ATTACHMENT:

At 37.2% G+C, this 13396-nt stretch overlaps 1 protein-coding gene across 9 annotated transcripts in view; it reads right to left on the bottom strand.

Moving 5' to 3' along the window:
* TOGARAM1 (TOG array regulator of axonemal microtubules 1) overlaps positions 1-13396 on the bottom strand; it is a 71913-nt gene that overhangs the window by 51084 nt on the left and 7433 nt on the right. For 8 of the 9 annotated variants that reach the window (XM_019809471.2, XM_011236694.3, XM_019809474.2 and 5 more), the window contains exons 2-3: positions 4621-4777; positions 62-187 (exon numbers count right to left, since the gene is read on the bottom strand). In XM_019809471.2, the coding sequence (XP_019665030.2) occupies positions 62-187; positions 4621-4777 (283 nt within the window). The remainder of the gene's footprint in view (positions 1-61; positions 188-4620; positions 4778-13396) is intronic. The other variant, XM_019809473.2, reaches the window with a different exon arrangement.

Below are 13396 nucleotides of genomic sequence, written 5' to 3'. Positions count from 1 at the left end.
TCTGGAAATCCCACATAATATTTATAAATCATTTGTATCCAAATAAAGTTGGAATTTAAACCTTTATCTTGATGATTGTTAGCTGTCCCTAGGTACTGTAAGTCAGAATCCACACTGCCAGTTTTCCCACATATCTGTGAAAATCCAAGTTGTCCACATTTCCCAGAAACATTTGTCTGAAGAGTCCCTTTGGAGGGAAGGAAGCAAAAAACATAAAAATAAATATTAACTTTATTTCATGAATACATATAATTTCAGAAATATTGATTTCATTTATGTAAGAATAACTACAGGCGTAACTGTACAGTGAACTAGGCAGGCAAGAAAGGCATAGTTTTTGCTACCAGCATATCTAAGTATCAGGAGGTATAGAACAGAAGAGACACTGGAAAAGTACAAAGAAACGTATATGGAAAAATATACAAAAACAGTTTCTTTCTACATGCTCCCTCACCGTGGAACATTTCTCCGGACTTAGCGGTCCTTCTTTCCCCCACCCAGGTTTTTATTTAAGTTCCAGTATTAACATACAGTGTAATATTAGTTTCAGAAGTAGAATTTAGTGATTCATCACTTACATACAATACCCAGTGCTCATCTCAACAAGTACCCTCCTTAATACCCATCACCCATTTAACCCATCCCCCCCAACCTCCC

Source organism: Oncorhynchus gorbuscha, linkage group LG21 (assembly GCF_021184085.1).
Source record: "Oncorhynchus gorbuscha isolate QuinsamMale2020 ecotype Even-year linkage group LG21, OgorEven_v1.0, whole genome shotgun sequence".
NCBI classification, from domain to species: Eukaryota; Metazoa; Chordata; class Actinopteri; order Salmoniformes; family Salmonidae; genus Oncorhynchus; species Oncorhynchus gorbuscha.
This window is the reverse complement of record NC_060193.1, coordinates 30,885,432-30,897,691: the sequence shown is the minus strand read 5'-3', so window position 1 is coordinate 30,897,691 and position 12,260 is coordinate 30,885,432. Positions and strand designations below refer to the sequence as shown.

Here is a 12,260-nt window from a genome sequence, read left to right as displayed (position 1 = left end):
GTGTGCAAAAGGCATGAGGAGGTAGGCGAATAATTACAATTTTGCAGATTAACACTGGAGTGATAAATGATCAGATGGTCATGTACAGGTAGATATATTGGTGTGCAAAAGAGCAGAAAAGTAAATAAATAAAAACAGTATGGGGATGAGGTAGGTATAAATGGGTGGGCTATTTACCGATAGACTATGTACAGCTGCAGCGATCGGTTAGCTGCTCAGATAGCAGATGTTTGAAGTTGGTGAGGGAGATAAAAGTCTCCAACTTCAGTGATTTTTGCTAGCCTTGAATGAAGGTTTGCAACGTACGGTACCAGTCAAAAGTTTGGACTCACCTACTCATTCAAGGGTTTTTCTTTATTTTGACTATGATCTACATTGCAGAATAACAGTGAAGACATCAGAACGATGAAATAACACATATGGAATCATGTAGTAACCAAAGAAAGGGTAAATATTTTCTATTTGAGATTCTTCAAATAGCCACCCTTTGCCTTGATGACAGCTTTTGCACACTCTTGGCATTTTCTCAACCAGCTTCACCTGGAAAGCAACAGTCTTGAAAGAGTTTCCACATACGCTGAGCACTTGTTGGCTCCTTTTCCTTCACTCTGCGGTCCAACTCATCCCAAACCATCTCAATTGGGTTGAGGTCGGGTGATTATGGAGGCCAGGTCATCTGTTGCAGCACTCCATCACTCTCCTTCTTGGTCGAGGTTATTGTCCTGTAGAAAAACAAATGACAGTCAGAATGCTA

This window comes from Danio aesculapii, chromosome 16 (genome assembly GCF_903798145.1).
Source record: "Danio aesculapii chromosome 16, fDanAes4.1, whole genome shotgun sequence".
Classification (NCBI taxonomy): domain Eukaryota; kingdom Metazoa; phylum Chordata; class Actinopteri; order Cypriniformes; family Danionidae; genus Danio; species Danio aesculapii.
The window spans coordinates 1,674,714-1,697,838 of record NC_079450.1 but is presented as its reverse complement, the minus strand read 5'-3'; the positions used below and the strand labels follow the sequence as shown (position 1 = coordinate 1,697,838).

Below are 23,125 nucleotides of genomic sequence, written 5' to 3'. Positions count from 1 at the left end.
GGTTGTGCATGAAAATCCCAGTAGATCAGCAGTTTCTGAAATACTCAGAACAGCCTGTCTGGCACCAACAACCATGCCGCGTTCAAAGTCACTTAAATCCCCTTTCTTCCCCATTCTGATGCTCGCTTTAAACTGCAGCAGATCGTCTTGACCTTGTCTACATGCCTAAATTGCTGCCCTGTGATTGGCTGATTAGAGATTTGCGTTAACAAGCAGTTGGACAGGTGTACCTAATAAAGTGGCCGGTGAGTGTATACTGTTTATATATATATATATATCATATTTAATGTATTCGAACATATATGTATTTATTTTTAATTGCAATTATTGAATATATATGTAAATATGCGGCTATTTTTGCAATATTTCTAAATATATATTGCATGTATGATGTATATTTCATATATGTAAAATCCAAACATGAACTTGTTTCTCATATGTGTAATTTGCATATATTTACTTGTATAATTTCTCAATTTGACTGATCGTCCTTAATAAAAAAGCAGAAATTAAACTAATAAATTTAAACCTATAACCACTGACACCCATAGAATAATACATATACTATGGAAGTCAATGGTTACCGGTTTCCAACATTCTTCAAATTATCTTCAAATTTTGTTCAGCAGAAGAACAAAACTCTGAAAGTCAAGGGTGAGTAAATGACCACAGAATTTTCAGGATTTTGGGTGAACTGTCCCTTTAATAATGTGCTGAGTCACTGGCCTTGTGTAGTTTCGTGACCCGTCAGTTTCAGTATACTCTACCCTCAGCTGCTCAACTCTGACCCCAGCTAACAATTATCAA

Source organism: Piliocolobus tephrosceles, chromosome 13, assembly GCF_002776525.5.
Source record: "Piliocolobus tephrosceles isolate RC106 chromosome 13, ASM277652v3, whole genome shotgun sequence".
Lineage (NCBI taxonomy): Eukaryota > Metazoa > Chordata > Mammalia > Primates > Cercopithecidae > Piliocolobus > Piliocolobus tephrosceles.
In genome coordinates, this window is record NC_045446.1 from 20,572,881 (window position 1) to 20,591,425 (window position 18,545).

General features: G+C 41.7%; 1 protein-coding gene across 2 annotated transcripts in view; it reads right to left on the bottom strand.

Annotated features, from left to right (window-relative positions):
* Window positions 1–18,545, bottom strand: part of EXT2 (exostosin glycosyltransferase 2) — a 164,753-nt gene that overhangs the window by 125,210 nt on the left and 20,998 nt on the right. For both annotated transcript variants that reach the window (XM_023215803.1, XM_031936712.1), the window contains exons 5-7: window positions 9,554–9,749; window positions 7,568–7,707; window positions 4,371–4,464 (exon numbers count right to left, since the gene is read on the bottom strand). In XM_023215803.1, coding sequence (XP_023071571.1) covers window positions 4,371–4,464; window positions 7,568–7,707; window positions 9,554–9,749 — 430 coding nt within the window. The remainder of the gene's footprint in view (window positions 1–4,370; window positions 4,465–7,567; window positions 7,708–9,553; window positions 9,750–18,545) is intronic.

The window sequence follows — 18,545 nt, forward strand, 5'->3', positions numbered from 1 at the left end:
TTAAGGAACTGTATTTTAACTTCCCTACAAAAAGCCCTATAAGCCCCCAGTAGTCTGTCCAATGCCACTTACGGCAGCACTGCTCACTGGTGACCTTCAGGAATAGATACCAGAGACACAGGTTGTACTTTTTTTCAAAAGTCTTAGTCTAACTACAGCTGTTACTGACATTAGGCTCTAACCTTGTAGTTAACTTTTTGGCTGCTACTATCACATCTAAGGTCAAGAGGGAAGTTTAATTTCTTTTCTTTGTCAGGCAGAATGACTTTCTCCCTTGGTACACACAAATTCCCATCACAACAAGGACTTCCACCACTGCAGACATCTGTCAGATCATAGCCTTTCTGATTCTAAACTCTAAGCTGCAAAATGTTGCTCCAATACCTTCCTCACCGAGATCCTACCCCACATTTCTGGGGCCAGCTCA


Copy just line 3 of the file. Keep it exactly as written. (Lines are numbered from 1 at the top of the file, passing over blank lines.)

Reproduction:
* TOGARAM1 (TOG array regulator of axonemal microtubules 1) overlaps positions 1-13396 on the bottom strand; it is a 71913-nt gene that overhangs the window by 51084 nt on the left and 7433 nt on the right. For 8 of the 9 annotated variants that reach the window (XM_019809471.2, XM_011236694.3, XM_019809474.2 and 5 more), the window contains exons 2-3: positions 4621-4777; positions 62-187 (exon numbers count right to left, since the gene is read on the bottom strand). In XM_019809471.2, the coding sequence (XP_019665030.2) occupies positions 62-187; positions 4621-4777 (283 nt within the window). The remainder of the gene's footprint in view (positions 1-61; positions 188-4620; positions 4778-13396) is intronic. The other variant, XM_019809473.2, reaches the window with a different exon arrangement.